Federal Judge Strikes Down Security Buffer Zone for GOP Convention

Protesters outside a rally for Donald Trump in San Jose, Calif. / AP

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A federal judge found unconstitutional a heightened-security area proposed to surround the Republican National Convention in Cleveland, Ohio on Thursday, saying the 3.5 square mile "event zone" unfairly restricted free speech.

U.S. District Judge James Gwin stated the event zone was "unduly large," siding with the American Civil Liberties Union, which brought the suit on behalf of protesters.

The City of Cleveland said it will appeal the decision, but the ACLU is hoping for a compromise ahead of the convention. Christine Link, the executive director of ACLU of Ohio, said the "clock was ticking" for civil liberties advocates and the city to negotiate an agreeable security buffer for the convention.

Donald Trump confidante Roger Stone wrote for the Trump-friendly site Breitbart that the stage is set for fireworks at the convention, accusing the City of Cleveland of "purposefully creating a powder keg" by putting anti-Trump protesters in close proximity to convention attendees.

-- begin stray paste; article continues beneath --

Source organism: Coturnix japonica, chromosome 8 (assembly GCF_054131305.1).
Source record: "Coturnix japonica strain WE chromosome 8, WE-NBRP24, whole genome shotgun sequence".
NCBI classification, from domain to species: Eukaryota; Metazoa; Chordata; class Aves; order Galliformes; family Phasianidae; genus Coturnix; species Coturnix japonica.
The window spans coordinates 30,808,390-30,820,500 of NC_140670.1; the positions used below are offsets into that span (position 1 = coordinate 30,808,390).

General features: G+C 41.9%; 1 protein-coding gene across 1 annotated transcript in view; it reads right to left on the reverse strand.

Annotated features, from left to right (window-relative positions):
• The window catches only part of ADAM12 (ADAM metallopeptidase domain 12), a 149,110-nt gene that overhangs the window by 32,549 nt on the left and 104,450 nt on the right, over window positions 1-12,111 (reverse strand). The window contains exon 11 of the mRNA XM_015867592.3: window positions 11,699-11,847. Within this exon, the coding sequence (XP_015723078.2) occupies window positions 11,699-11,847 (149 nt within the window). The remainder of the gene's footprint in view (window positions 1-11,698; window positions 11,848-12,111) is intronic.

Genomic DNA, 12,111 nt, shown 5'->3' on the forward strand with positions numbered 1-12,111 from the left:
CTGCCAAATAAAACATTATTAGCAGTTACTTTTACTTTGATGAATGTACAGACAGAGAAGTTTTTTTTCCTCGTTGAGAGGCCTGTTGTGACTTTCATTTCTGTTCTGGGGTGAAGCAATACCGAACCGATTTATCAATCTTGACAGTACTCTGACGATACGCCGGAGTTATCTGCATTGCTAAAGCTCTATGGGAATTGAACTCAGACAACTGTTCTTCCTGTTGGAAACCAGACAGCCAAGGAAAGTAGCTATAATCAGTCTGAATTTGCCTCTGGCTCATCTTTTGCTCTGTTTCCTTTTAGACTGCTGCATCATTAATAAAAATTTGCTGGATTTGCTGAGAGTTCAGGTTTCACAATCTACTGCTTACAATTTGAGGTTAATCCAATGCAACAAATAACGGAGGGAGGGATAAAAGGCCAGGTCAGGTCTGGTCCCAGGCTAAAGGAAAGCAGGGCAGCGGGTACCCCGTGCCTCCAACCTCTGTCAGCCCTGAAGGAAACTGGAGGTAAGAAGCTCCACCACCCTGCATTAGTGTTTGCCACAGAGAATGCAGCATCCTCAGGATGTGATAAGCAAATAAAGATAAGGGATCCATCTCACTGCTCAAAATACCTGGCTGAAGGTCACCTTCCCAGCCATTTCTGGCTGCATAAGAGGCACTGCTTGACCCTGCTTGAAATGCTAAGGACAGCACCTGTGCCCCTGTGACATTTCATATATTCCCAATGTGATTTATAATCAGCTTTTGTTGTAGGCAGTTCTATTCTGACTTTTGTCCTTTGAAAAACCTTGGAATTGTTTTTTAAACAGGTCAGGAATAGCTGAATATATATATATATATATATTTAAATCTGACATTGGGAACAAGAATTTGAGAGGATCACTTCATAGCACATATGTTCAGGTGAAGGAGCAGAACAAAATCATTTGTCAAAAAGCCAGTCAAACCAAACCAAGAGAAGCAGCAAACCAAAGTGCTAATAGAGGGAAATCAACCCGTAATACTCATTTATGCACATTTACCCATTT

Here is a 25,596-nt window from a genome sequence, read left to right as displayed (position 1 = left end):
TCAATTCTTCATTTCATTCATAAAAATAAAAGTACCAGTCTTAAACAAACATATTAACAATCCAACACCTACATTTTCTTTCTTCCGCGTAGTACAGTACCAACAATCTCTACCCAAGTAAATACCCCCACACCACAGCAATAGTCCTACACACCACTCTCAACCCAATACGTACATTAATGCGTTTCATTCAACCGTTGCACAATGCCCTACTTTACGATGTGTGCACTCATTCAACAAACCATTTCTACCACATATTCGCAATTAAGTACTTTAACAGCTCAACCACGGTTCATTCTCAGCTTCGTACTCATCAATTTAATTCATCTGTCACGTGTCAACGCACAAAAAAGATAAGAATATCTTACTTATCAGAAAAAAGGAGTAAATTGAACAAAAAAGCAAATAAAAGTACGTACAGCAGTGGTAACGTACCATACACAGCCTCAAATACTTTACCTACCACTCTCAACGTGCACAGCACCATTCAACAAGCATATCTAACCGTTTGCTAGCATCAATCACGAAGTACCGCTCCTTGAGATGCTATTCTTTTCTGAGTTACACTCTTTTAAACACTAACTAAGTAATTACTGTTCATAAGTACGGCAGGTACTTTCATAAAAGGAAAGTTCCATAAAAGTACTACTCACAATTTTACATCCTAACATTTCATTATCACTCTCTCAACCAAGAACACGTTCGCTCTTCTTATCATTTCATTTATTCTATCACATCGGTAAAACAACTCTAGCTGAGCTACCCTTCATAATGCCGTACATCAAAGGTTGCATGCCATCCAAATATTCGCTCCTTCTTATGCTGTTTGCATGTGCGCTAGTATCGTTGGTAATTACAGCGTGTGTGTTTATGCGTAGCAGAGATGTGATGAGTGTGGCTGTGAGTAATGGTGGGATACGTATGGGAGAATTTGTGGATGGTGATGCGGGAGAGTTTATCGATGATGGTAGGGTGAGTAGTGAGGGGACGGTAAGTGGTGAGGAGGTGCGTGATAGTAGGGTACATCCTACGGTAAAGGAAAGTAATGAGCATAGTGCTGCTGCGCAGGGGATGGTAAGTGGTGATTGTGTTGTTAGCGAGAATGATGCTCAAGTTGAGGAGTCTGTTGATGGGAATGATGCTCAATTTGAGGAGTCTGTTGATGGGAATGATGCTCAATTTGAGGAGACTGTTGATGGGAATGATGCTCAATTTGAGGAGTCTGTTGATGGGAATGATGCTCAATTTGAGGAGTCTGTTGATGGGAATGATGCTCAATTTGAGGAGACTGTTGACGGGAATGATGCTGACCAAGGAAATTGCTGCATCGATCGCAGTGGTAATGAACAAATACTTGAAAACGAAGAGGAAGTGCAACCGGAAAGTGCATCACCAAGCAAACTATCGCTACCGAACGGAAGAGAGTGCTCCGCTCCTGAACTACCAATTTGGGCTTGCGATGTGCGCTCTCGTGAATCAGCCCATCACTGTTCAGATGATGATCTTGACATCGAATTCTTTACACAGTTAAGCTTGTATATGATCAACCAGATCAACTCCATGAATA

Friction between Trump supporters and anti-Trump protestors has repeatedly led to violence at past rallies. In San Jose, demonstrators attacked Trump fans as they left the convention center, bloodying several of the candidate’s supporters. At a North Carolina rally in early March, a Trump supporter sucker punched a protester as he was being escorted out of the building.

There are 25 days until the GOP convention, which will take place July 18-21

Bryan Stascavage   Email | Full Bio | RSS
Bryan Stascavage is a Washington Free Beacon summer intern.

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